Intermediate tutorial, explains how to create a Learner for inference

Create a Learner for inference

In this tutorial, we'll see how the same API allows you to create an empty DataBunch for a Learner at inference time (once you have trained your model) and how to call the predict method to get the predictions on a single item.


To quickly get acces to all the vision functionality inside fastai, we use the usual import statements.

from import *

A classification problem

Let's begin with our sample of the MNIST dataset.

mnist = untar_data(URLs.MNIST_TINY)
tfms = get_transforms(do_flip=False)

It's set up with an imagenet structure so we use it to split our training and validation set, then labelling.

data = (ImageItemList.from_folder(mnist)
        .transform(tfms, size=32)

Now that our data has been properly set up, we can train a model. Once the time comes to deploy it for inference, we'll need to save the information this DataBunch contains (classes for instance), to do this, we call data.export(). This will create an export.pkl file that you'll need to copy with your model file if you want to deploy it on another device.


To create the DataBunch for inference, you'll need to use the load_empty method. Note that you don't have to specify anything: it remembers the classes, the transforms you used or the normalization.

empty_data = ImageDataBunch.load_empty(mnist)

Then, we use it to create a Learner and load the model we trained before.

learn = create_cnn(empty_data, models.resnet18).load('mini_train')

You can now get the predictions on any image via learn.predict.

img = data.train_ds[0][0]
(Category 7, tensor(1), tensor([0.1477, 0.8523]))

It returns a tuple of three things: the object predicted (with the class in this instance), the underlying data (here the corresponding index) and the raw probabilities. You can also do inference on a larger set of data by adding a test set. Simply use the data bock API, but add a test set to your LabelLists:

sd = LabelLists.load_empty(mnist).add_test_folder('test', label='3')
empty_data = sd.databunch()

Now you can use Learner.get_preds in the usual way.

learn = create_cnn(empty_data, models.resnet18).load('mini_train')
preds,y = learn.get_preds(ds_type=DatasetType.Test)
tensor([[0.7750, 0.2250],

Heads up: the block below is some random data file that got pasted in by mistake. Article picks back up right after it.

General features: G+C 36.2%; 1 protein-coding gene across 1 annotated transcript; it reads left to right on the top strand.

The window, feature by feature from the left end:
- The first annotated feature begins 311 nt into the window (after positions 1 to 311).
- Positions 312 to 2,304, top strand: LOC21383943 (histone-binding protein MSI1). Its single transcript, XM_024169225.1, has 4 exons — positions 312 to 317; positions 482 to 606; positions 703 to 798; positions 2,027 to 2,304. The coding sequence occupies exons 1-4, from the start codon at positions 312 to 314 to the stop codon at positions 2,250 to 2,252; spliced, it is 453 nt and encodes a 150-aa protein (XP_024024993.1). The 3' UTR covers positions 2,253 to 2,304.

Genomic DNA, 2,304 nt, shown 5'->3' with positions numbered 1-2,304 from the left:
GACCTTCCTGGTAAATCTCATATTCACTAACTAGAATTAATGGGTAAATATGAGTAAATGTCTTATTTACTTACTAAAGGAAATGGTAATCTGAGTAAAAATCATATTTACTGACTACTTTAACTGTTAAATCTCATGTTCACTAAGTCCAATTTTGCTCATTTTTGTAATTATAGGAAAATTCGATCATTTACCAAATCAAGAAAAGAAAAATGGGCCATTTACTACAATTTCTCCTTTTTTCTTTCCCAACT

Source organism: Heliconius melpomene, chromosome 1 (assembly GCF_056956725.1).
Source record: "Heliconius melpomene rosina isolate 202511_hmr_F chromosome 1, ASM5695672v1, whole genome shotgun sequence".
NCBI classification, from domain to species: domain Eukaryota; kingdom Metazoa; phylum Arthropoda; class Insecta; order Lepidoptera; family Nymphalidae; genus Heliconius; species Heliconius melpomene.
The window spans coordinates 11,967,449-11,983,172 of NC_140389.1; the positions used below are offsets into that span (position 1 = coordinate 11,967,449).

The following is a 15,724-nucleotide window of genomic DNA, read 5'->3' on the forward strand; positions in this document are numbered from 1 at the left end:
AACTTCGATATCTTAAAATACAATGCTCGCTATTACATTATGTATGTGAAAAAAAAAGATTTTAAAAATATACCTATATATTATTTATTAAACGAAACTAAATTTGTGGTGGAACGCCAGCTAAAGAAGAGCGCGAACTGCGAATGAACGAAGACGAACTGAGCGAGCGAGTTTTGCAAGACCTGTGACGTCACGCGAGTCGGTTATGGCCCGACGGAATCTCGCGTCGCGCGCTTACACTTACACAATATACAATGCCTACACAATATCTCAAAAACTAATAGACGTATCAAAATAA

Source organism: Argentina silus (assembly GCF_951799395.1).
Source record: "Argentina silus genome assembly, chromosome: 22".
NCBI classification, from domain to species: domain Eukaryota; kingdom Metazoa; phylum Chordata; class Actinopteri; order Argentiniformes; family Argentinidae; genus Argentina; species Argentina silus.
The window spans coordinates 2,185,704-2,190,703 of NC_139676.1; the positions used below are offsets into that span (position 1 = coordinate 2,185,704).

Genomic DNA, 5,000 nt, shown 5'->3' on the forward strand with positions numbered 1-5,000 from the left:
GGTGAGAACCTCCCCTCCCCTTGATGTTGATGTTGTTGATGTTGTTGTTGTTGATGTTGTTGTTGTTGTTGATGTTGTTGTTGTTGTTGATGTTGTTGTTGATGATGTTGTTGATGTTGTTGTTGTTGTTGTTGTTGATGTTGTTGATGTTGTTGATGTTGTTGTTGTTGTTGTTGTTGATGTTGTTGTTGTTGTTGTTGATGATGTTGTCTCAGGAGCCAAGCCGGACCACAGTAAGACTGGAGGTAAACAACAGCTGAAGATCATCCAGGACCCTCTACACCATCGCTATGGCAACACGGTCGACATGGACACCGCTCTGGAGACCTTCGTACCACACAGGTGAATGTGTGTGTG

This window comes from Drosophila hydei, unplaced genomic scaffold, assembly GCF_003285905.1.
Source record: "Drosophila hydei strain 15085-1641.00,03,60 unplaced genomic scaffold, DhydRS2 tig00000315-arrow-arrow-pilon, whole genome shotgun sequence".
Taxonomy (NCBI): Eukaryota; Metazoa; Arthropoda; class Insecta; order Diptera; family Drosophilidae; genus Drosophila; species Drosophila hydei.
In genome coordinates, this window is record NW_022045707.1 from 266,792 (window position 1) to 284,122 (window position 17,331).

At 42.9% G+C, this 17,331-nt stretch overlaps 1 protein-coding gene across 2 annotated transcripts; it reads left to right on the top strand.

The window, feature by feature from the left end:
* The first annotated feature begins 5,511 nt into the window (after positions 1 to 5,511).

[0.1652, 0.8348],
        [0.9101, 0.0899],
        [0.0963, 0.9037],
        [0.9954, 0.0046]])

A multi-label problem

Now let's try these on the planet dataset, which is a little bit different in the sense that each image can have multiple tags (and not just one label).

planet = untar_data(URLs.PLANET_TINY)
planet_tfms = get_transforms(flip_vert=True, max_lighting=0.1, max_zoom=1.05, max_warp=0.)

Here each images is labelled in a file named labels.csv. We have to add train as a prefix to the filenames, .jpg as a suffix and indicate that the labels are separated by spaces.

data = (ImageItemList.from_csv(planet, 'labels.csv', folder='train', suffix='.jpg')
        .label_from_df(sep=' ')
        .transform(planet_tfms, size=128)

Again, we call data.export() to export our data object properties.


We can then create the DataBunch for inference, by using the load_empty method as before.

empty_data = ImageDataBunch.load_empty(planet)
learn = create_cnn(empty_data, models.resnet18)

And we get the predictions on any image via learn.predict.

img = data.train_ds[0][0]
(MultiCategory agriculture;habitation;partly_cloudy;primary;road;water,
 tensor([1., 0., 0., 0., 0., 0., 0., 1., 0., 1., 1., 1., 0., 1.]),
 tensor([0.9584, 0.2413, 0.4863, 0.2081, 0.0062, 0.3108, 0.3144, 0.5698, 0.4323,
         0.9904, 0.5452, 0.8827, 0.0984, 0.9434]))

Here we can specify a particular threshold to consider the predictions to be correct or not. The default is 0.5, but we can change it.

learn.predict(img, thresh=0.3)
(MultiCategory agriculture;bare_ground;cloudy;cultivation;habitation;haze;partly_cloudy;primary;road;water,
 tensor([1., 0., 1., 0., 0., 1., 1., 1., 1., 1., 1., 1., 0., 1.]),
 tensor([0.9584, 0.2413, 0.4863, 0.2081, 0.0062, 0.3108, 0.3144, 0.5698, 0.4323,
         0.9904, 0.5452, 0.8827, 0.0984, 0.9434]))

A regression example

For the next example, we are going to use the BIWI head pose dataset. On pictures of persons, we have to find the center of their face. For the fastai docs, we have built a small subsample of the dataset (200 images) and prepared a dictionary for the correspondance fielname to center.

biwi = untar_data(URLs.BIWI_SAMPLE)
fn2ctr = pickle.load(open(biwi/'centers.pkl', 'rb'))

To grab our data, we use this dictionary to label our items. We also use the PointsItemList class to have the targets be of type ImagePoints (which will make sure the data augmentation is properly applied to them). When calling transform we make sure to set tfm_y=True.

data = (PointsItemList.from_folder(biwi)
        .label_from_func(lambda o:fn2ctr[])
        .transform(get_transforms(), tfm_y=True, size=(120,160))